Robert Jackman

Tony Blair exposes Labour’s Brexit cynicism

Tony Blair exposes Labour's Brexit cynicism
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Tony Blair has urged Labour MPs to vote against Theresa May’s deal when it comes to the Commons. In a speech at the British Academy this afternoon, Blair described the deal as 'pointless' and added that it was 'gut-wrenching' that Labour was not doing more to get a second referendum. 

Blair’s views on Brexit aren’t much of a surprise. But it’s interesting to note the similarity for once between Blair’s position and the official Labour line: both are focused on voting down the deal in support of what they see as a bigger goal. 

Similar, that is, apart from one crucial detail: while Blair wants a second referendum, Jeremy Corbyn is manoeuvring for a general election.

All the signs so far (including from Rebecca Long-Bailey’s excruciatingly evasive Today interview this morning) are that Corbyn will instruct Labour MPs to vote down the Brexit deal, regardless of the content (which is bad news, if nothing else, for the Tory whips hoping to rely on moderate Labour votes when the deal goes to the Commons next month).

Instead Corbyn hopes that by defeating the deal Labour can bring down the government and force a general election. This is the key to understanding Labour’s position on Brexit: it’s fundamentally about the party’s self-interest. And even though it’s cynical, it is working well.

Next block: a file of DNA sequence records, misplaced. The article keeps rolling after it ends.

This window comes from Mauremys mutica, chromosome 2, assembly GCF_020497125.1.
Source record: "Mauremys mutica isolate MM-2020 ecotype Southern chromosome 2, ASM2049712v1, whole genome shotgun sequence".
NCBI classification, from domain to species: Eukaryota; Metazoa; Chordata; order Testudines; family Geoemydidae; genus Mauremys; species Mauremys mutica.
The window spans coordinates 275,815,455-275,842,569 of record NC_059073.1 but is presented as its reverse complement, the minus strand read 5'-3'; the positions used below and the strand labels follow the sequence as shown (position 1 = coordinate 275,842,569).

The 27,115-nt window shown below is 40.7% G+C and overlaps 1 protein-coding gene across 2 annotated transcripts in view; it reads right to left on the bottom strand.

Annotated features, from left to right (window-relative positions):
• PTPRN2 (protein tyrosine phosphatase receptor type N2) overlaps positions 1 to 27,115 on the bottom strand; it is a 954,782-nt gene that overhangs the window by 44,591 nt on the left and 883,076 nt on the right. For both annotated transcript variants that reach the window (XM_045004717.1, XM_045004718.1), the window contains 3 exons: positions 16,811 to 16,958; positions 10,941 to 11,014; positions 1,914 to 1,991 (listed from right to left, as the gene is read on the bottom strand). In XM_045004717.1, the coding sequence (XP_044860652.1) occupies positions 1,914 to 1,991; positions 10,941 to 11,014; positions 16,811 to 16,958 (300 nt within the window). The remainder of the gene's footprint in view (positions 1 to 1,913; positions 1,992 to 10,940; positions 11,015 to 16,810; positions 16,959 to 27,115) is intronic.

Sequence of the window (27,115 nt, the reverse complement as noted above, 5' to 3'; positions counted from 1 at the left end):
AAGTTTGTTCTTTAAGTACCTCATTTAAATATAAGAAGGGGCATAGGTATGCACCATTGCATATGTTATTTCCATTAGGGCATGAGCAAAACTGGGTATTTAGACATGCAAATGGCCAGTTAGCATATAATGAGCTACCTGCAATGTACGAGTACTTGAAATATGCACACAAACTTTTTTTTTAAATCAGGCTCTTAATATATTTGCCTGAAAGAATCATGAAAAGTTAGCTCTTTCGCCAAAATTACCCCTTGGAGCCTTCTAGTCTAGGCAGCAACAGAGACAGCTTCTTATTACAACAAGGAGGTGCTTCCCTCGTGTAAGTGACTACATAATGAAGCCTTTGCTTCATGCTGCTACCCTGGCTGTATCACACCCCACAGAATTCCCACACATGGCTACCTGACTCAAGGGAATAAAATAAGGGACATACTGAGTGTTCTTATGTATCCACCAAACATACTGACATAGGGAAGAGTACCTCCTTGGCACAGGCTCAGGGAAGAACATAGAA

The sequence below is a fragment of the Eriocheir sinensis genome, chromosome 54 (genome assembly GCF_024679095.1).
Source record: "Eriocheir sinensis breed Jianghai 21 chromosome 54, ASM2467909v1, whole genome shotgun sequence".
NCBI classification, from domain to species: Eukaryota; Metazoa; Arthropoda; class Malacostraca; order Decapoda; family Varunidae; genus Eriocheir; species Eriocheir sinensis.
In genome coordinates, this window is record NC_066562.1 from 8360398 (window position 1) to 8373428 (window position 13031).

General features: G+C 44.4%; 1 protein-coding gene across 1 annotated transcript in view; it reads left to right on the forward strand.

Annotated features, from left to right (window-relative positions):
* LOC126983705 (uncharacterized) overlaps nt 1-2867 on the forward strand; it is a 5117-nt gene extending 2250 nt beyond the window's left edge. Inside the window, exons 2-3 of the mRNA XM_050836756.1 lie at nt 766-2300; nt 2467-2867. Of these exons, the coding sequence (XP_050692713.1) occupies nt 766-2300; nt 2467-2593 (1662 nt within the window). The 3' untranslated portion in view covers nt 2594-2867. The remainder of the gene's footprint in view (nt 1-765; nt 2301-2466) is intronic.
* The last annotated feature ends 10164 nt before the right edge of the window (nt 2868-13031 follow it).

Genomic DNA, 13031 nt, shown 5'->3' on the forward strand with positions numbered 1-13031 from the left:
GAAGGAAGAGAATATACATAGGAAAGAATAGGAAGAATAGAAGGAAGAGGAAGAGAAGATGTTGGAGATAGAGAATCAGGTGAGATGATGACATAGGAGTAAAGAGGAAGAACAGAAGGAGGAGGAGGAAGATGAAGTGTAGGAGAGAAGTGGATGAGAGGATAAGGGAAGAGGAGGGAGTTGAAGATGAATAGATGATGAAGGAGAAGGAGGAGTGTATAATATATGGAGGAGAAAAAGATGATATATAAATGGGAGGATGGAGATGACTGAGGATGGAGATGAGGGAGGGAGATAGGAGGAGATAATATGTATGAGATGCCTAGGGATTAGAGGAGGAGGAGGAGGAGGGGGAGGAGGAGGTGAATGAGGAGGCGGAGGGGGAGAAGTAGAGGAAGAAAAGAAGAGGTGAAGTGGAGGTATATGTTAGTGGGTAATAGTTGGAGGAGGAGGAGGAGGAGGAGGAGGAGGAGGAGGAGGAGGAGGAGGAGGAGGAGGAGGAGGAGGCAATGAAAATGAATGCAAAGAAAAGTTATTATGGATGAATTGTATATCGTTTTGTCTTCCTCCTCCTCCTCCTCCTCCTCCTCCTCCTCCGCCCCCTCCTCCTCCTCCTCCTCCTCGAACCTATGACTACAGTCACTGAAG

In the aftermath of the referendum, there were plenty of predictions that Brexit would prove to be a nightmare for Labour. The theory was that Brexit would force the party to choose between its northern heartlands and metropolitan membership, thus slicing its support in half. As it turns out, Corbyn’s tactic of maintaining ‘strategic ambiguity’ in refusing to express any clear position has been a masterstroke: Labour has managed to hang on to its support in Leave-voting areas while still taking every opportunity to make Brexit as big a headache as possible for the Tories.

When Labour politicians are cornered into giving a comment on Brexit, they tend to focus purely on the personalities, rather than the policy. The current line to take – and one which is being pushed furiously by Corbyn and his supporters on Twitter – is that the government’s handling of the negotiations has been “shambolic”. Notice, though, how Corbyn’s team refuse to say what they’d have actually done differently, or what they would have demanded from the EU. They just ask people to believe in Corbyn’s innate competence to get a better deal. 

But then this sums up Labour’s stance on Brexit: cynical, unprincipled, and oddly cult-like. By contrast, Blair’s unashamed belief that Britain should stay put in the EU seems refreshingly honest.